This is no easy task. The tubes are as long as a semi trailer but about seven feet wide—not exactly airplane-shaped. The Cormorant has to be strong enough to withstand the pressure 150 feet underwater—enough to cave in hatches on a normal aircraft—but light enough to fly. Another challenge: Subs survive by stealth, and an airplane flying back to the boat could give its position away.

The Skunk Works’s answer is a four-ton airplane with gull wings that hinge around its body to fit inside the missile tube. The craft is made of titanium to resist corrosion, and any empty spaces are filled with plastic foam to resist crushing. The rest of the body is pressurized with inert gas. Inflatable seals keep the weapon-bay doors, engine inlet and exhaust covers watertight.

The Cormorant does not shoot out of its tube like a missile. Instead an arm-like docking “saddle” guides the craft out, sending it floating to the surface while the sub slips away. As the drone pops out of the water, the rocket boosters fire and the Cormorant takes off. After completing its mission, the plane flies to the rendezvous coordinates it receives from the sub and lands in the sea. The sub then launches a robotic underwater vehicle to fetch the floating drone.

The Defense Advanced Research Projects Agency (Darpa) is funding tests of some of the Cormorant’s unique systems, including a splashdown model and an underwater-recovery vehicle. The tests should be completed by September, after which Darpa will decide whether it will fund a flying prototype.

Aw, I was hoping for something like SkyDiver from UFO :cry:
Mysterious giant deep ocean.... bulldozer tracks?

I am unsure if this fits here perfectly but it is the first thing I thought of when I saw it just on much larger scale (I can split it off to Science if folks that that would be a better home for it):

Posted on Sun, Jan. 07, 2007


Offshore trenches baffle scientists

Mapping sonar yields puzzle

By Zane Wilson
The Sun News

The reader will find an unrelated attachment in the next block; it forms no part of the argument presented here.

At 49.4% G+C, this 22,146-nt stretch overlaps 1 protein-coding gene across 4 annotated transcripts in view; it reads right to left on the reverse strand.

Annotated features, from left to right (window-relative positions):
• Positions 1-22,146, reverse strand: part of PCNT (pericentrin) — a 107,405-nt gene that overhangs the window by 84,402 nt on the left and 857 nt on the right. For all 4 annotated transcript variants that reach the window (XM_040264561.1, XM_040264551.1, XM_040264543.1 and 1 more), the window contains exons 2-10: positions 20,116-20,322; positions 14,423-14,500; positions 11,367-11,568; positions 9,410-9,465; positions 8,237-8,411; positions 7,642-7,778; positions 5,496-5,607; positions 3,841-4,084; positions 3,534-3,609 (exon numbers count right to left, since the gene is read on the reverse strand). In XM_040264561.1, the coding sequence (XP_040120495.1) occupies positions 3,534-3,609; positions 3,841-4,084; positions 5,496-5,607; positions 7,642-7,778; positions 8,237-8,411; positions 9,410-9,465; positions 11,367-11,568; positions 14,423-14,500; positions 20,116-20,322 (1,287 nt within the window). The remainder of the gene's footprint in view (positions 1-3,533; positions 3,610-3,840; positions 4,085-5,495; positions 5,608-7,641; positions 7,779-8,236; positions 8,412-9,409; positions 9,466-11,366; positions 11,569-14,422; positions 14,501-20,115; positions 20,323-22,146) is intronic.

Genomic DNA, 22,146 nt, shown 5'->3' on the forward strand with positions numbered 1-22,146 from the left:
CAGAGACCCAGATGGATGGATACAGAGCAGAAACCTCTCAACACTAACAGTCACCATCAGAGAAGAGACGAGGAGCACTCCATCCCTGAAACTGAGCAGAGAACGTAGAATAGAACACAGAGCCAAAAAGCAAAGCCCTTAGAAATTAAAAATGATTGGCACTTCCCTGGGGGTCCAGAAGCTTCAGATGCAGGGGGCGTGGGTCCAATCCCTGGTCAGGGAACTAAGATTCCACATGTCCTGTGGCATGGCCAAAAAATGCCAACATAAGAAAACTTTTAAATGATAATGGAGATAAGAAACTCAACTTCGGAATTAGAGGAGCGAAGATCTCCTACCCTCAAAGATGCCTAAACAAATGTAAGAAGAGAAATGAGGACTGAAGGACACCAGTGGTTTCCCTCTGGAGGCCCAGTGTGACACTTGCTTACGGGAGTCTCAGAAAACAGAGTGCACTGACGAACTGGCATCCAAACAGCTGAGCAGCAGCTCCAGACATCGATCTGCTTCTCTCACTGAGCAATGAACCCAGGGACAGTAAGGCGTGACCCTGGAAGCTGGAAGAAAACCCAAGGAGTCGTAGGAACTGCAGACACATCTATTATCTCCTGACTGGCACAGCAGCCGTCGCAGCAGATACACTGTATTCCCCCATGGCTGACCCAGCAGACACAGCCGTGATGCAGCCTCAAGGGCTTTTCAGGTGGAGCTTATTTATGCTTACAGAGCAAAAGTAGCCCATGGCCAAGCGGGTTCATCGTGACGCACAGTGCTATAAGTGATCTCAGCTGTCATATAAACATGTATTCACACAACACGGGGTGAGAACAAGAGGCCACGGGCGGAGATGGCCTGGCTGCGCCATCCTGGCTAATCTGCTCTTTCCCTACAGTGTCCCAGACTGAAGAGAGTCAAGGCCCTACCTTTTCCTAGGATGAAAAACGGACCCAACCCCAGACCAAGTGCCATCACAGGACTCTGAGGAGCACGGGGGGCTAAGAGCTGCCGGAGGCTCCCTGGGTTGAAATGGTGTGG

Scientists are puzzling over a new mystery of the deep discovered 40 miles offshore from Horry and Georgetown counties last fall while mapping fish habitat with the latest technology.

The mysterious formations look like giant bulldozer tracks under 480 feet of water.

"They are really interesting furrows and scours," said Paul Gayes, a professor of marine science at Coastal Carolina University who has been studying the geology of the state's coast for more than 20 years.

"It doesn't make a great deal of sense why these are out there," he said.

The gouges are similar to some offshore from New Jersey so they are not unique, but they were not known to exist off the Carolinas.

The formations are quite large, about 330 feet wide and 10 feet deep, with raised edges, Gayes said, something like the type of furrow people would make by dragging a shovel across the sand.

And there are not just a few of these trenches.

"There are swarms of them out there," Gayes said.

They had to be created by something more than water movement, he said.

"Currents by themselves typically don't do that," he said.

The researchers used a sonar that records depth to produce information that can be transformed into a display that is almost like a photograph.

Gayes plans to revisit the area in June with the equipment, when he hopes to study the formations more. In the meantime, he is working on finding out what they could be.